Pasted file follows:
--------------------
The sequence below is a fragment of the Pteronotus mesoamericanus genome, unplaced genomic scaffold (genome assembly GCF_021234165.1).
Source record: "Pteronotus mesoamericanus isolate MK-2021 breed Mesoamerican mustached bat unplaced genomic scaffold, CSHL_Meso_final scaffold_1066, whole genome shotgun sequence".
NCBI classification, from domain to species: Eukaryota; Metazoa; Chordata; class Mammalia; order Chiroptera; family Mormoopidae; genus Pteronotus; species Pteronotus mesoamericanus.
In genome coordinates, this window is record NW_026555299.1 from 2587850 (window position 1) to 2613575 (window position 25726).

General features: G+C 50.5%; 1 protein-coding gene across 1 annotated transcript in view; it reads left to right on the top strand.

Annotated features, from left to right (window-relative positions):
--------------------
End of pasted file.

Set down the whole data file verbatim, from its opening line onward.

The sequence below is a fragment of the Pteronotus mesoamericanus genome, unplaced genomic scaffold (genome assembly GCF_021234165.1).
Source record: "Pteronotus mesoamericanus isolate MK-2021 breed Mesoamerican mustached bat unplaced genomic scaffold, CSHL_Meso_final scaffold_1066, whole genome shotgun sequence".
NCBI classification, from domain to species: Eukaryota; Metazoa; Chordata; class Mammalia; order Chiroptera; family Mormoopidae; genus Pteronotus; species Pteronotus mesoamericanus.
In genome coordinates, this window is record NW_026555299.1 from 2587850 (window position 1) to 2613575 (window position 25726).

General features: G+C 50.5%; 1 protein-coding gene across 1 annotated transcript in view; it reads left to right on the top strand.

Annotated features, from left to right (window-relative positions):